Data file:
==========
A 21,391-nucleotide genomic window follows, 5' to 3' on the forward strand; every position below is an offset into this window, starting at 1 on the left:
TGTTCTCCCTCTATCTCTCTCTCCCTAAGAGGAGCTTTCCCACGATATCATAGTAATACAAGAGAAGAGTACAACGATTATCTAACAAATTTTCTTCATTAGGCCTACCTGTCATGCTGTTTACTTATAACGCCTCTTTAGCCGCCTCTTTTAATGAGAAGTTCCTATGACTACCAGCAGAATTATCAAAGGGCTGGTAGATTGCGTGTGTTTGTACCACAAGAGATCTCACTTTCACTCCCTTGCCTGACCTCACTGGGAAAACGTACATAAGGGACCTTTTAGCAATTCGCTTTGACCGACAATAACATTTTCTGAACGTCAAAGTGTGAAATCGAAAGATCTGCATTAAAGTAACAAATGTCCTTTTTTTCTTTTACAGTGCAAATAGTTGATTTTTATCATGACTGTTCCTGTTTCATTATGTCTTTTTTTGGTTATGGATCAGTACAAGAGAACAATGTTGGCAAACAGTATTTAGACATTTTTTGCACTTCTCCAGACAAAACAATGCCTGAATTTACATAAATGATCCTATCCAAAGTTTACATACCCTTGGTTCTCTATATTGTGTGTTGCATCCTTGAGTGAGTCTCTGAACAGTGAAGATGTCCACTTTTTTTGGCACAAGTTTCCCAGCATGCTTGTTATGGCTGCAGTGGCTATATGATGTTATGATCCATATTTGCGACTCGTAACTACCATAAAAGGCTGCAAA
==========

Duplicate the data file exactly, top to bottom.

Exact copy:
A 21,391-nucleotide genomic window follows, 5' to 3' on the forward strand; every position below is an offset into this window, starting at 1 on the left:
TGTTCTCCCTCTATCTCTCTCTCCCTAAGAGGAGCTTTCCCACGATATCATAGTAATACAAGAGAAGAGTACAACGATTATCTAACAAATTTTCTTCATTAGGCCTACCTGTCATGCTGTTTACTTATAACGCCTCTTTAGCCGCCTCTTTTAATGAGAAGTTCCTATGACTACCAGCAGAATTATCAAAGGGCTGGTAGATTGCGTGTGTTTGTACCACAAGAGATCTCACTTTCACTCCCTTGCCTGACCTCACTGGGAAAACGTACATAAGGGACCTTTTAGCAATTCGCTTTGACCGACAATAACATTTTCTGAACGTCAAAGTGTGAAATCGAAAGATCTGCATTAAAGTAACAAATGTCCTTTTTTTCTTTTACAGTGCAAATAGTTGATTTTTATCATGACTGTTCCTGTTTCATTATGTCTTTTTTTGGTTATGGATCAGTACAAGAGAACAATGTTGGCAAACAGTATTTAGACATTTTTTGCACTTCTCCAGACAAAACAATGCCTGAATTTACATAAATGATCCTATCCAAAGTTTACATACCCTTGGTTCTCTATATTGTGTGTTGCATCCTTGAGTGAGTCTCTGAACAGTGAAGATGTCCACTTTTTTTGGCACAAGTTTCCCAGCATGCTTGTTATGGCTGCAGTGGCTATATGATGTTATGATCCATATTTGCGACTCGTAACTACCATAAAAGGCTGCAAA